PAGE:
ANNAPOLIS, Md. — The Governor has laid out his budget plans now law makers have the plan and will spend the next three months coming to an agreement.
An enthusiastic education budget put forth by democrats and money to combat crime will be on the forefront this year in Annapolis.
Governor Hogan met with legislative leaders this morning to unveil his budget. It's a $47.9 billion budget that addresses crime, infrastructure and the Kirwan Commission recommendations.
"The real works starts now. The budget committees will ask the hard questions and make sure that we are protecting Marylander's values."
Newly elected, president of the senate, Bill Ferguson was at the breakfast meeting and has begun looking over this massive document. Governor Hogan says in light of the recent multiple arrests from the Baltimore city Mayor to Maryland law maker, the governor wants to make sure the money is being used properly.
One of the largest budget increases comes from the multi billion dollar education bill proposed by democrats that has yet to be determined how it will be funded.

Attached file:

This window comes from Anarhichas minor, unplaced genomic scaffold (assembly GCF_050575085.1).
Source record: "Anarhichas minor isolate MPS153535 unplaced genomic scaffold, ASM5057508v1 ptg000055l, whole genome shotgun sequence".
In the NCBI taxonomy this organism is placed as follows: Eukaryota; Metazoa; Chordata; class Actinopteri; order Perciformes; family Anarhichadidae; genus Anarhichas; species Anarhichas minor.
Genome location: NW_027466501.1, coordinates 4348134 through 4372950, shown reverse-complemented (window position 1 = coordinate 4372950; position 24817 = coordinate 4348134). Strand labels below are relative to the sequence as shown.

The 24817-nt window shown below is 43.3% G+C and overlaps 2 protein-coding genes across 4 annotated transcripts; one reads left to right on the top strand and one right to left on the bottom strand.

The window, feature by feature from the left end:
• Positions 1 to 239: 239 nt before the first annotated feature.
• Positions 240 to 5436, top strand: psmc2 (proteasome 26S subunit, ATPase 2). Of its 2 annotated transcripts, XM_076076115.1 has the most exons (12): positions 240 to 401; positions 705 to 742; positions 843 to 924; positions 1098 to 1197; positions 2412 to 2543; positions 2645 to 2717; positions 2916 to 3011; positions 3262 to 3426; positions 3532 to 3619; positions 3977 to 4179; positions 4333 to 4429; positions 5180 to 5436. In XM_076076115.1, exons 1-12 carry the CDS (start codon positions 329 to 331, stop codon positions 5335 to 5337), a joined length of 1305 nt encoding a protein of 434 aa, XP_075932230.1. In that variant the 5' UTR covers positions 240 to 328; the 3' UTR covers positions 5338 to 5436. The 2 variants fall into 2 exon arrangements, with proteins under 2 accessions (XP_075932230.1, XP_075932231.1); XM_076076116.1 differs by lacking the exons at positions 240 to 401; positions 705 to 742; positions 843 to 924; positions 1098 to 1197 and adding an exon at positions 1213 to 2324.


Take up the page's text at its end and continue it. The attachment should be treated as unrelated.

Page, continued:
"The state should not and can not however simple increase 33 billion in new spending that we do not have without any plan whatsoever about where the funding is going to come from."
The Governor stated his number one issue is crime. Many of the problems stemming from the out of control crime level Baltimore City has experienced in recent years. The feeling from those at the meeting were generally positive yet President of the Senate Ferguson caution this might be a difficult process.
"I think moving forward we're gonna really have to ask some tough questions about what kind of state we are and whether we are going to make the real investments in our education system, our transportation system and climate policies to really make sure we win the future," Ferguson said. "Hopefully this budget gets us close but, there are some tough conversations ahead."
Of the nearly $48 billion budget 83 percent of it is mandated, that means the governor and the legislature only have 17 percent of the budget they can negotiate.